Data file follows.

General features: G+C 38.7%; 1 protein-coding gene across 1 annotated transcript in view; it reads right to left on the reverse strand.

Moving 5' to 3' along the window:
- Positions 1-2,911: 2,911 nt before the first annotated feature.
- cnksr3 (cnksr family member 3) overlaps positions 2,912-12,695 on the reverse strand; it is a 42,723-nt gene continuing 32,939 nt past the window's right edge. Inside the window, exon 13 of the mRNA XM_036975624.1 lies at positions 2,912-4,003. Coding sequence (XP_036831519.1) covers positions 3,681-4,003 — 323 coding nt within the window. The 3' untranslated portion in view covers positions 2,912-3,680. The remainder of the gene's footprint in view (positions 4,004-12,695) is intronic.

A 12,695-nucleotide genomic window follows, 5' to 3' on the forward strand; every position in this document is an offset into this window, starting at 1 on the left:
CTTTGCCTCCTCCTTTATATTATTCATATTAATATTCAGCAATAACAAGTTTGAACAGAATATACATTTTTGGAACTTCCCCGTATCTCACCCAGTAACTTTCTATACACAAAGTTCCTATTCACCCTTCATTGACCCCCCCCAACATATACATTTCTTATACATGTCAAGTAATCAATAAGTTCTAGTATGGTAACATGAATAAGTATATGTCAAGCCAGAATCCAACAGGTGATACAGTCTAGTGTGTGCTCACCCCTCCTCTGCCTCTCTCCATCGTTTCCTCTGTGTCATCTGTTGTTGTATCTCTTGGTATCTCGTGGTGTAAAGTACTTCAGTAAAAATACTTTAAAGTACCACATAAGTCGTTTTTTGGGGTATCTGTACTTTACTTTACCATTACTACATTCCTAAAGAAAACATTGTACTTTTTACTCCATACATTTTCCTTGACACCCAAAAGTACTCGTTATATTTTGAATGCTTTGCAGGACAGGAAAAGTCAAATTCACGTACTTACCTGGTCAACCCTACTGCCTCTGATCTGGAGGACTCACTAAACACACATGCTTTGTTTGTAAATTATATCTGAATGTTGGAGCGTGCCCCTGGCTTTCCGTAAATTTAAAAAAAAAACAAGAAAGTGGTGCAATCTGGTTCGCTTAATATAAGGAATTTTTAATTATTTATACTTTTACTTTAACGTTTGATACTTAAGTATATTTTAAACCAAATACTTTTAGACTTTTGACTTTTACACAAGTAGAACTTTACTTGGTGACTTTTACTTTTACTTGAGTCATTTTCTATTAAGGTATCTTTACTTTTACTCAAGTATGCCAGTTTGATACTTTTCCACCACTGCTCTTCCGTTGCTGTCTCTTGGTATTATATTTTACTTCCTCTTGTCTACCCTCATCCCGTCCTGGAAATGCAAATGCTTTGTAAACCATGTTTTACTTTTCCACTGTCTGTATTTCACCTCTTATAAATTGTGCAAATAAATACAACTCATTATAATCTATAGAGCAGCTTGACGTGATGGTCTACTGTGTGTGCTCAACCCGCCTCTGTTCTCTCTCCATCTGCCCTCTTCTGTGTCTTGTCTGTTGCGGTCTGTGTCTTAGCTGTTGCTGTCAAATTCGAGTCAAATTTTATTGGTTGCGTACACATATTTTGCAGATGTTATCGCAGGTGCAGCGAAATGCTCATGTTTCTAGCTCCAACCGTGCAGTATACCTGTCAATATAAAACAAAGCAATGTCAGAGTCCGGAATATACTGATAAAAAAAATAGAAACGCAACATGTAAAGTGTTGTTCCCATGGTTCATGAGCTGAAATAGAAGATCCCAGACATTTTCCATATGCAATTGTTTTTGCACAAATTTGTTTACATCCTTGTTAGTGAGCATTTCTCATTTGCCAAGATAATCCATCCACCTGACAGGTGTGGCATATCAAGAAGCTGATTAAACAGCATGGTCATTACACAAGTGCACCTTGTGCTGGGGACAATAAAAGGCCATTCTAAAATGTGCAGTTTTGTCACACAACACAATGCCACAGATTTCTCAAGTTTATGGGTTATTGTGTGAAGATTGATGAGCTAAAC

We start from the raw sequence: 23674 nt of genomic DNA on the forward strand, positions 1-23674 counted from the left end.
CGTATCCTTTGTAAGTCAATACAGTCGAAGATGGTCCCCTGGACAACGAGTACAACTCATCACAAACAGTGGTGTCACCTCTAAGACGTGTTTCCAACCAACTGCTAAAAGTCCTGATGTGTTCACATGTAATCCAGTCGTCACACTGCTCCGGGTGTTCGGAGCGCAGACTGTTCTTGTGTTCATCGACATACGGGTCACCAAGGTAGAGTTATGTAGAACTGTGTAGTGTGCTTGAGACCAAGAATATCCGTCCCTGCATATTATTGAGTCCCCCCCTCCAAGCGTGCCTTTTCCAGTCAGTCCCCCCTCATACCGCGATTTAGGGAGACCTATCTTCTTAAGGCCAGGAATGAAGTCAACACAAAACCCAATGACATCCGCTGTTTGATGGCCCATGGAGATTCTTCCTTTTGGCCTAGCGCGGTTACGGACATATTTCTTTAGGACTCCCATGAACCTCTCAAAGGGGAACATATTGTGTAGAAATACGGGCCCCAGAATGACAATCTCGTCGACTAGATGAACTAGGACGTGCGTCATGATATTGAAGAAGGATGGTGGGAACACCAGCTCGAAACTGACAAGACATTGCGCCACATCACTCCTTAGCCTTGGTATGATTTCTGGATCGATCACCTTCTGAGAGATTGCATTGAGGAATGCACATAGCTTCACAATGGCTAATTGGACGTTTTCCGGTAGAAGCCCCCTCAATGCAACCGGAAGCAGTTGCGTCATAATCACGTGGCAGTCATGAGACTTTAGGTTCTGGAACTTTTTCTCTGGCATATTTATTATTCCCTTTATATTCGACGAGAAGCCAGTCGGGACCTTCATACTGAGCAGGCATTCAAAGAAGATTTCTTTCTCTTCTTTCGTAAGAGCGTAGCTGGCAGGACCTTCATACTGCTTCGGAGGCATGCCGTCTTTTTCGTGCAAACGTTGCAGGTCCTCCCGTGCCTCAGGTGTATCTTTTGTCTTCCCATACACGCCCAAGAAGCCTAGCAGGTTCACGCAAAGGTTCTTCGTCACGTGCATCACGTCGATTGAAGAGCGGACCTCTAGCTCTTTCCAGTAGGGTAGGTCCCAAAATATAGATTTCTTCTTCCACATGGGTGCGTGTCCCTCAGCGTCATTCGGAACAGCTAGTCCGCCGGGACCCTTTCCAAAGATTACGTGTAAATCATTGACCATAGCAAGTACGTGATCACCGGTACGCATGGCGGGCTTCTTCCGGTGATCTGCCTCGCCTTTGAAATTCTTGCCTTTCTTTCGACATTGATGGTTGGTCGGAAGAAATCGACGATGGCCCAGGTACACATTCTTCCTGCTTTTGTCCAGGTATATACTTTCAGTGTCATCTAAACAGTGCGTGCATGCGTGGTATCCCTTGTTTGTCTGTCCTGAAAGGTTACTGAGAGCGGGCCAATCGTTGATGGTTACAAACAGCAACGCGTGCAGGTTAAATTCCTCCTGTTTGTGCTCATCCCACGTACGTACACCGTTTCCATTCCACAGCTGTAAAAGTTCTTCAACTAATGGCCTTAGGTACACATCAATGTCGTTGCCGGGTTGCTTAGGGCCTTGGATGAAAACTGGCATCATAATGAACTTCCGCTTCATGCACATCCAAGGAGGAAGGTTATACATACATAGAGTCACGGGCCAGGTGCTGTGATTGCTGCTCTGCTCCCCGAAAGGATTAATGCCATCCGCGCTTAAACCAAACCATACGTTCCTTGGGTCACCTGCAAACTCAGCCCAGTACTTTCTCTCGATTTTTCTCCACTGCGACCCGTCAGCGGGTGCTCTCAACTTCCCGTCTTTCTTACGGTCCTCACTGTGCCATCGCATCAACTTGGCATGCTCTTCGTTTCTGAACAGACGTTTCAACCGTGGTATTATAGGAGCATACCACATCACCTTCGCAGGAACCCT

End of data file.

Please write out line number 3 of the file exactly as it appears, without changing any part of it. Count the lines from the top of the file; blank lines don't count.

- Positions 1-2,911: 2,911 nt before the first annotated feature.